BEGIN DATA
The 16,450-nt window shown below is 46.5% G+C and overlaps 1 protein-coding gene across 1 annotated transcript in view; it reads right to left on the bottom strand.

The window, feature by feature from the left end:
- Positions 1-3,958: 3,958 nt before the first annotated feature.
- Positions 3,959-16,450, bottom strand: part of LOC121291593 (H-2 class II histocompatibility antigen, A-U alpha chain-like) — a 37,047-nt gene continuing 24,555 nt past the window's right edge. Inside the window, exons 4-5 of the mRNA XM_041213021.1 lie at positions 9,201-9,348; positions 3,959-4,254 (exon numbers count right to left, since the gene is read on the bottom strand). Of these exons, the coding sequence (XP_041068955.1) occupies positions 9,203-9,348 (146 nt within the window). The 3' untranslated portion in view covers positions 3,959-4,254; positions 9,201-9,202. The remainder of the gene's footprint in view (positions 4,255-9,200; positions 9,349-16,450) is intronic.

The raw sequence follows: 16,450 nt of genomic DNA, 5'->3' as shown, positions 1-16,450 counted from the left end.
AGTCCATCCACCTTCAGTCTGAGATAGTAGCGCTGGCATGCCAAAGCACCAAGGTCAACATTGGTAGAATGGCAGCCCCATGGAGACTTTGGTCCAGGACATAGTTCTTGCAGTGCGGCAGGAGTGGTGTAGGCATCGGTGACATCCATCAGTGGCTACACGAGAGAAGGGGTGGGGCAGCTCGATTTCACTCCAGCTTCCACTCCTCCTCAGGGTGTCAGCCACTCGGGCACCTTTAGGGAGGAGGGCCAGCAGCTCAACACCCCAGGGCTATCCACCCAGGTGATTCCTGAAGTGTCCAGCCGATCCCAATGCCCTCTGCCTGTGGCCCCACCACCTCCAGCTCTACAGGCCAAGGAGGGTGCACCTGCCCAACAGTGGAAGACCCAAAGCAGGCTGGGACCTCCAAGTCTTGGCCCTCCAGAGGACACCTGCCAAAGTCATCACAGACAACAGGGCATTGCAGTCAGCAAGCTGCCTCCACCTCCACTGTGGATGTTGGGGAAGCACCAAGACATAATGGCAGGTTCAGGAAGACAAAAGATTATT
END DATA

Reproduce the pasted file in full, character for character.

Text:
The 16,450-nt window shown below is 46.5% G+C and overlaps 1 protein-coding gene across 1 annotated transcript in view; it reads right to left on the bottom strand.

The window, feature by feature from the left end:
- Positions 1-3,958: 3,958 nt before the first annotated feature.
- Positions 3,959-16,450, bottom strand: part of LOC121291593 (H-2 class II histocompatibility antigen, A-U alpha chain-like) — a 37,047-nt gene continuing 24,555 nt past the window's right edge. Inside the window, exons 4-5 of the mRNA XM_041213021.1 lie at positions 9,201-9,348; positions 3,959-4,254 (exon numbers count right to left, since the gene is read on the bottom strand). Of these exons, the coding sequence (XP_041068955.1) occupies positions 9,203-9,348 (146 nt within the window). The 3' untranslated portion in view covers positions 3,959-4,254; positions 9,201-9,202. The remainder of the gene's footprint in view (positions 4,255-9,200; positions 9,349-16,450) is intronic.

The raw sequence follows: 16,450 nt of genomic DNA, 5'->3' as shown, positions 1-16,450 counted from the left end.
AGTCCATCCACCTTCAGTCTGAGATAGTAGCGCTGGCATGCCAAAGCACCAAGGTCAACATTGGTAGAATGGCAGCCCCATGGAGACTTTGGTCCAGGACATAGTTCTTGCAGTGCGGCAGGAGTGGTGTAGGCATCGGTGACATCCATCAGTGGCTACACGAGAGAAGGGGTGGGGCAGCTCGATTTCACTCCAGCTTCCACTCCTCCTCAGGGTGTCAGCCACTCGGGCACCTTTAGGGAGGAGGGCCAGCAGCTCAACACCCCAGGGCTATCCACCCAGGTGATTCCTGAAGTGTCCAGCCGATCCCAATGCCCTCTGCCTGTGGCCCCACCACCTCCAGCTCTACAGGCCAAGGAGGGTGCACCTGCCCAACAGTGGAAGACCCAAAGCAGGCTGGGACCTCCAAGTCTTGGCCCTCCAGAGGACACCTGCCAAAGTCATCACAGACAACAGGGCATTGCAGTCAGCAAGCTGCCTCCACCTCCACTGTGGATGTTGGGGAAGCACCAAGACATAATGGCAGGTTCAGGAAGACAAAAGATTATT